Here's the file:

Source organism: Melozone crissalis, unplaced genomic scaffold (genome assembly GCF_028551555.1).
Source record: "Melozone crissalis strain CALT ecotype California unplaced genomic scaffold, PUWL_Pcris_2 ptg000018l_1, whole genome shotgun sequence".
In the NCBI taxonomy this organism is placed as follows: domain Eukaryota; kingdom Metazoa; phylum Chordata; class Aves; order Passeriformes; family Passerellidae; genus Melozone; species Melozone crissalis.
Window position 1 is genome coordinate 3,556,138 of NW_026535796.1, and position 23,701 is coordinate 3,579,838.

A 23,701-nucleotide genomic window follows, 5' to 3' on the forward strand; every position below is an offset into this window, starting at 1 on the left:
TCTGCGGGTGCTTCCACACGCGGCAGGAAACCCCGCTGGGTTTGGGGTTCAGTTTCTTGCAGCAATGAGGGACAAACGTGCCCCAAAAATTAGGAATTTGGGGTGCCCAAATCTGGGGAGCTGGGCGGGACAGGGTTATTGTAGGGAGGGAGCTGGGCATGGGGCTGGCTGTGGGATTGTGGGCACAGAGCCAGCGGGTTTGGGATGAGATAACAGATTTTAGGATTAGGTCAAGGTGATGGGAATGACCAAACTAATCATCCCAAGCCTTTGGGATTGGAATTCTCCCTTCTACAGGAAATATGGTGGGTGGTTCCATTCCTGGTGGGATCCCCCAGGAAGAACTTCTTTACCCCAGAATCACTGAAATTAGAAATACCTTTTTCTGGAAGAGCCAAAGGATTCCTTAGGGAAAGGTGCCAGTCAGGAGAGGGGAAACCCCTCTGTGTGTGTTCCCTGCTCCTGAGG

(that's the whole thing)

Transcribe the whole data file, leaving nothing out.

Source organism: Melozone crissalis, unplaced genomic scaffold (genome assembly GCF_028551555.1).
Source record: "Melozone crissalis strain CALT ecotype California unplaced genomic scaffold, PUWL_Pcris_2 ptg000018l_1, whole genome shotgun sequence".
In the NCBI taxonomy this organism is placed as follows: domain Eukaryota; kingdom Metazoa; phylum Chordata; class Aves; order Passeriformes; family Passerellidae; genus Melozone; species Melozone crissalis.
Window position 1 is genome coordinate 3,556,138 of NW_026535796.1, and position 23,701 is coordinate 3,579,838.

A 23,701-nucleotide genomic window follows, 5' to 3' on the forward strand; every position below is an offset into this window, starting at 1 on the left:
TCTGCGGGTGCTTCCACACGCGGCAGGAAACCCCGCTGGGTTTGGGGTTCAGTTTCTTGCAGCAATGAGGGACAAACGTGCCCCAAAAATTAGGAATTTGGGGTGCCCAAATCTGGGGAGCTGGGCGGGACAGGGTTATTGTAGGGAGGGAGCTGGGCATGGGGCTGGCTGTGGGATTGTGGGCACAGAGCCAGCGGGTTTGGGATGAGATAACAGATTTTAGGATTAGGTCAAGGTGATGGGAATGACCAAACTAATCATCCCAAGCCTTTGGGATTGGAATTCTCCCTTCTACAGGAAATATGGTGGGTGGTTCCATTCCTGGTGGGATCCCCCAGGAAGAACTTCTTTACCCCAGAATCACTGAAATTAGAAATACCTTTTTCTGGAAGAGCCAAAGGATTCCTTAGGGAAAGGTGCCAGTCAGGAGAGGGGAAACCCCTCTGTGTGTGTTCCCTGCTCCTGAGG